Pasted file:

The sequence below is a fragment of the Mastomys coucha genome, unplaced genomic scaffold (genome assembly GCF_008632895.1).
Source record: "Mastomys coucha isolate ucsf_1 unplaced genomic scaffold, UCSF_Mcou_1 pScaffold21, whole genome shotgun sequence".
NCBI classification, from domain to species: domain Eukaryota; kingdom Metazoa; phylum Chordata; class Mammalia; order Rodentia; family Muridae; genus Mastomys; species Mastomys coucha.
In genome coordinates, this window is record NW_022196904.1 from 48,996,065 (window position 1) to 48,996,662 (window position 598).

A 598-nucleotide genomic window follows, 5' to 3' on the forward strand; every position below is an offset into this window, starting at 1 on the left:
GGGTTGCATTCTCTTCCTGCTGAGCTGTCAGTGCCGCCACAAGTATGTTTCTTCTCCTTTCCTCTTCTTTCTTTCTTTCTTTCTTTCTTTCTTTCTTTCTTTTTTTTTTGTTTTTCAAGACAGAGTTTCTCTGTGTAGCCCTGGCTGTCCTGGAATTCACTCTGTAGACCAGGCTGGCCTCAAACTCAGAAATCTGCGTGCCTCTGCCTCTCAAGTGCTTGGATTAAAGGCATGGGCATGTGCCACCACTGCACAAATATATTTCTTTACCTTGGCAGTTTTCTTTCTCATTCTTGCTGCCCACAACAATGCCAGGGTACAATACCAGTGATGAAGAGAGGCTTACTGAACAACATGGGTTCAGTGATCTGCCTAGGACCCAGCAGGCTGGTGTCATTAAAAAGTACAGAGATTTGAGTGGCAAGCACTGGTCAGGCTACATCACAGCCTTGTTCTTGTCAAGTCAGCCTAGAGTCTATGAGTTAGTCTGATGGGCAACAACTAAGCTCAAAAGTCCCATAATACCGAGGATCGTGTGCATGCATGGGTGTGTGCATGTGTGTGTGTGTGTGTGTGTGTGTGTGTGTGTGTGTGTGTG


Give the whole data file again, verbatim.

The sequence below is a fragment of the Mastomys coucha genome, unplaced genomic scaffold (genome assembly GCF_008632895.1).
Source record: "Mastomys coucha isolate ucsf_1 unplaced genomic scaffold, UCSF_Mcou_1 pScaffold21, whole genome shotgun sequence".
NCBI classification, from domain to species: domain Eukaryota; kingdom Metazoa; phylum Chordata; class Mammalia; order Rodentia; family Muridae; genus Mastomys; species Mastomys coucha.
In genome coordinates, this window is record NW_022196904.1 from 48,996,065 (window position 1) to 48,996,662 (window position 598).

A 598-nucleotide genomic window follows, 5' to 3' on the forward strand; every position below is an offset into this window, starting at 1 on the left:
GGGTTGCATTCTCTTCCTGCTGAGCTGTCAGTGCCGCCACAAGTATGTTTCTTCTCCTTTCCTCTTCTTTCTTTCTTTCTTTCTTTCTTTCTTTCTTTCTTTTTTTTTTGTTTTTCAAGACAGAGTTTCTCTGTGTAGCCCTGGCTGTCCTGGAATTCACTCTGTAGACCAGGCTGGCCTCAAACTCAGAAATCTGCGTGCCTCTGCCTCTCAAGTGCTTGGATTAAAGGCATGGGCATGTGCCACCACTGCACAAATATATTTCTTTACCTTGGCAGTTTTCTTTCTCATTCTTGCTGCCCACAACAATGCCAGGGTACAATACCAGTGATGAAGAGAGGCTTACTGAACAACATGGGTTCAGTGATCTGCCTAGGACCCAGCAGGCTGGTGTCATTAAAAAGTACAGAGATTTGAGTGGCAAGCACTGGTCAGGCTACATCACAGCCTTGTTCTTGTCAAGTCAGCCTAGAGTCTATGAGTTAGTCTGATGGGCAACAACTAAGCTCAAAAGTCCCATAATACCGAGGATCGTGTGCATGCATGGGTGTGTGCATGTGTGTGTGTGTGTGTGTGTGTGTGTGTGTGTGTGTGTGTG